I realized yet again that looks are so deceptive. The person you believe is the most sensible of the lot often turns out to be the least. The Belgian who looked completely self-possessed chose to pile on with us without any rhyme or reason. And by the time she got our message the journey was over.

In the beginning the journey seemed to drag; our first stop was for breakfast at an over priced restaurant. Hogged on chicken cutlets and utterly unnecessary bread toasts. The bill was so much that it happened to be more than the lunch and the dinner bill. Couldn’t help myself from wrapping the leftover cutlet in a tissue paper and putting it quietly into my bag ;o) Good thing the place had a swing …made optimum use of the time I had in hand. And surprise of surprises no one came to say that the swing was meant for kids under 12.

It was almost 1 pm when we reached Agra…first stop was Agra Fort…2 kms of area open to visitors and only 35 mins to cover it. In spite of this I seemed to be the only person finding it a grave injustice. I tried to salvage whatever was possible in that short span of time that too with the Belgian tied to our tails...she needed translations of what the guide had told, every sentence we were talking in Hindi & every sentence we were talking in English, not once but at least thrice. To top it all she was paranoid the bus would leave us stranded.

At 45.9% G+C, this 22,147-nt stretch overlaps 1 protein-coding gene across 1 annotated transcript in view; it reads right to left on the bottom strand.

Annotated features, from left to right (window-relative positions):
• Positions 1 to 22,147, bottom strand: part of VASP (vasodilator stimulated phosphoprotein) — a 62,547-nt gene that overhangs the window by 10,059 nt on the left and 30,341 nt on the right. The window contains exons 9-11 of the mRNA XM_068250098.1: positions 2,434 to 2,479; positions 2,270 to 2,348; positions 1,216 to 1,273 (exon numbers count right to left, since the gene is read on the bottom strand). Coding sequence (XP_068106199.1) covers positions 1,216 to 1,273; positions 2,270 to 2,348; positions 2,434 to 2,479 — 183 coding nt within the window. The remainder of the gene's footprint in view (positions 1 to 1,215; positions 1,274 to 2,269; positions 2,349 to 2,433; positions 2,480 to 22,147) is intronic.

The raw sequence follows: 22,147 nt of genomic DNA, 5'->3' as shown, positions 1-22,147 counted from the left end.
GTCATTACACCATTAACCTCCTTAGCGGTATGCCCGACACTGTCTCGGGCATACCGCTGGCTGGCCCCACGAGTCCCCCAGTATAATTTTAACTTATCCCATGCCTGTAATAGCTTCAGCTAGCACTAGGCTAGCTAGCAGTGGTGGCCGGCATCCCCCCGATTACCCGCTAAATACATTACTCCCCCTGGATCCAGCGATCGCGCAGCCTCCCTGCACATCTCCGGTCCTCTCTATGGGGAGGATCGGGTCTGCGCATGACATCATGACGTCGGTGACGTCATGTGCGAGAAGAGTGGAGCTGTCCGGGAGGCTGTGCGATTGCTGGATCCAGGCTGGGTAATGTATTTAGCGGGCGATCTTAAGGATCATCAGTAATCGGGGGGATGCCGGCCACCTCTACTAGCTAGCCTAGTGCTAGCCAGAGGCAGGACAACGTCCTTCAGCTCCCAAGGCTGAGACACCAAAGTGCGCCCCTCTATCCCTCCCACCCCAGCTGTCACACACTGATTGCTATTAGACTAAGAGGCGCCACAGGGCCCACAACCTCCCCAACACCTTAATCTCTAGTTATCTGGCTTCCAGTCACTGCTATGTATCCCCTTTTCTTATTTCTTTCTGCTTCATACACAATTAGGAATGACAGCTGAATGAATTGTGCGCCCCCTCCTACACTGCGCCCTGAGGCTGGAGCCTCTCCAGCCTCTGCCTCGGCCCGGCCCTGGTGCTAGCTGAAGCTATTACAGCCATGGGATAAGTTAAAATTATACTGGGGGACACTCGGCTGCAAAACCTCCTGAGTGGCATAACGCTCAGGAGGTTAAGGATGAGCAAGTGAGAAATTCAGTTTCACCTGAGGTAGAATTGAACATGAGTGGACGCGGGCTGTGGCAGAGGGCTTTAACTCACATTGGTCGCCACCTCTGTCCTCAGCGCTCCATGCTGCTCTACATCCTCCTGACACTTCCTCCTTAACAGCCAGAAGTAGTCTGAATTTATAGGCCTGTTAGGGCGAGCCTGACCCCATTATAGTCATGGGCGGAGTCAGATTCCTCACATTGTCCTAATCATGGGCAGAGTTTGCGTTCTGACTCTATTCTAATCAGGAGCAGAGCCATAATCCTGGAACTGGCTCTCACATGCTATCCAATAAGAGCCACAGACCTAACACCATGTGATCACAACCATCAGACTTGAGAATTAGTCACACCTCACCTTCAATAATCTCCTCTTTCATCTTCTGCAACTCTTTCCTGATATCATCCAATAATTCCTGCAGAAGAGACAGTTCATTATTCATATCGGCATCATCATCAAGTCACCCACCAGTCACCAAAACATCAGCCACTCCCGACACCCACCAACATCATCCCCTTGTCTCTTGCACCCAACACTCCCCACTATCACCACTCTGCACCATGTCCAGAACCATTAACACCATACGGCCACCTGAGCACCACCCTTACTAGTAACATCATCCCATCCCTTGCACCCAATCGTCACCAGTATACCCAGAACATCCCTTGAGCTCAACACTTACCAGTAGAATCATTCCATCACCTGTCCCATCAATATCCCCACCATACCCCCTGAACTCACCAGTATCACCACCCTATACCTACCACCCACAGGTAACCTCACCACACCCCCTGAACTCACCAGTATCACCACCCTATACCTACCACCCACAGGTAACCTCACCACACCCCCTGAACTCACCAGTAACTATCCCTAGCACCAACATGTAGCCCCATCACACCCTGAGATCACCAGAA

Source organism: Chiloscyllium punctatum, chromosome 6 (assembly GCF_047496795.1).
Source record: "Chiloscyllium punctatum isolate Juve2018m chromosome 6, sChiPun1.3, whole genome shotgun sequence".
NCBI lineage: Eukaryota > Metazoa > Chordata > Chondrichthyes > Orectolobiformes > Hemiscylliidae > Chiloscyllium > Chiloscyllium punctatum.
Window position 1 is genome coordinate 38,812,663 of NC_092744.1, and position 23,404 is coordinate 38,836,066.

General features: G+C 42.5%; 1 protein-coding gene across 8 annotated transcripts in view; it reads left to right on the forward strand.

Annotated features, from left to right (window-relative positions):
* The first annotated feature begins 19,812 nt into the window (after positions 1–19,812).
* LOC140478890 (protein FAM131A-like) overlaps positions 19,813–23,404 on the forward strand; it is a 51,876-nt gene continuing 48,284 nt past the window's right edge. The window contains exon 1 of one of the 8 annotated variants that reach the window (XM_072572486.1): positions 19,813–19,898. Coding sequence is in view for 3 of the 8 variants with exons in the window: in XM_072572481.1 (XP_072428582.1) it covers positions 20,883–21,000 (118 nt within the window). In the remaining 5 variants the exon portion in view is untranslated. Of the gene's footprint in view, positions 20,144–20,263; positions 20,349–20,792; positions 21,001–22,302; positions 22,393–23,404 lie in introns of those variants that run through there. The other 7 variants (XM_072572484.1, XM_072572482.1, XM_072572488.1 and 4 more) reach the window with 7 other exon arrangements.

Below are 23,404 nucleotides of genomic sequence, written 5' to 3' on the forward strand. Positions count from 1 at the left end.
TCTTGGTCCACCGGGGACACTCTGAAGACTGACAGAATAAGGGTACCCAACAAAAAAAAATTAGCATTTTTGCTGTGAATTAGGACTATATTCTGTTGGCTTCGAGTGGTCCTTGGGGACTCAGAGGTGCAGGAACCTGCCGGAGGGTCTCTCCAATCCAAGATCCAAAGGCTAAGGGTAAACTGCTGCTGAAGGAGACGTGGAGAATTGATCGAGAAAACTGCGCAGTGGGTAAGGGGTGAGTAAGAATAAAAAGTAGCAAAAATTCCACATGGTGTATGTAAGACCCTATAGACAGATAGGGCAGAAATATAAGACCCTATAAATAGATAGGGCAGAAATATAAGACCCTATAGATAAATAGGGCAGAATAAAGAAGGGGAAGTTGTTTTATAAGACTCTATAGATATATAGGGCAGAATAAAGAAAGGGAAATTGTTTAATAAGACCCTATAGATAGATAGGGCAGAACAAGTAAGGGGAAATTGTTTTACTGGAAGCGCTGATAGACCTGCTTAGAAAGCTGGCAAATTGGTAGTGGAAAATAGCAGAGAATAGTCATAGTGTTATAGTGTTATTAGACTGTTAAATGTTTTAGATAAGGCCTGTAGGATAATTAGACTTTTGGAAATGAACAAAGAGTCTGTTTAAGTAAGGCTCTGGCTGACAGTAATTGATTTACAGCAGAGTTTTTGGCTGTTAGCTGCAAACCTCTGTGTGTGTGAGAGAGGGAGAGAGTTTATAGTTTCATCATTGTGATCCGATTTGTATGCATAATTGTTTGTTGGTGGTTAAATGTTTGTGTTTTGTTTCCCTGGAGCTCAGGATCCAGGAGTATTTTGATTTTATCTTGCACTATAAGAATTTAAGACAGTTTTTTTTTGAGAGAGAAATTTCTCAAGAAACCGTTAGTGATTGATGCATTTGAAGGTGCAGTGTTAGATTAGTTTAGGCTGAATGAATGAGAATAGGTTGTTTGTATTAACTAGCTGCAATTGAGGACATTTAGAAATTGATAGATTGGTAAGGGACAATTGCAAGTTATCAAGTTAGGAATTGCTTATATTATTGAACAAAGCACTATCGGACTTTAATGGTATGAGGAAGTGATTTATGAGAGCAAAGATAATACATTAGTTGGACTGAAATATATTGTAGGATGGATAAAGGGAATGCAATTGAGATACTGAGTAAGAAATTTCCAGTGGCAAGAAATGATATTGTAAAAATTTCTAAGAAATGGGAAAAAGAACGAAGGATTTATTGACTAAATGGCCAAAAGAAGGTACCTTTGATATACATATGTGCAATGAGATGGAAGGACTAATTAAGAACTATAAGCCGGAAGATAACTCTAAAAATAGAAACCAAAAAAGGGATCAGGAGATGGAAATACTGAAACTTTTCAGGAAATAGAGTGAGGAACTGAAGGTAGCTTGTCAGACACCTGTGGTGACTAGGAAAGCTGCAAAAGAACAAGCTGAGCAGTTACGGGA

Punctual that I am, I reached on the stipulated time but the rest of the lot didn’t seem as obliged. The Belgian was busy cracking jokes on ‘Indian standard time’ while I was lamenting the fact that I can’t differentiate between the diwan-e-aam & the diwan-e-khaas and also because I couldn’t spend more time there.

Next stop was for lunch. Some more commission into the dear driver & guide’s pocket. Food & bill both were fine this time. I won’t tell you anything about the amazingly clean loo. Lunch done the journey once again began in earnest. Our dear guide began an elaborate speech on the mini Taj Mahal, built by the UP Govt by the descendents of the aboriginal artisans of the Taj Mahal. He was also quick to add we shouldn’t shop on the roads as the stuff sold there is not made of authentic marble. After such a prologue our expectations were sadly mocked when we discovered the mini Taj Mahal was just another art & craft shop and not even a govt authorized one. So shocked were some of the visitors that they never realized they were being duped.

I and my Bahandur performed the infamous fuming walk out post which the dear guide & driver were perennially sour faced. Once outside we recovered our spirits by taking some pics. But here too the Belgian appeared.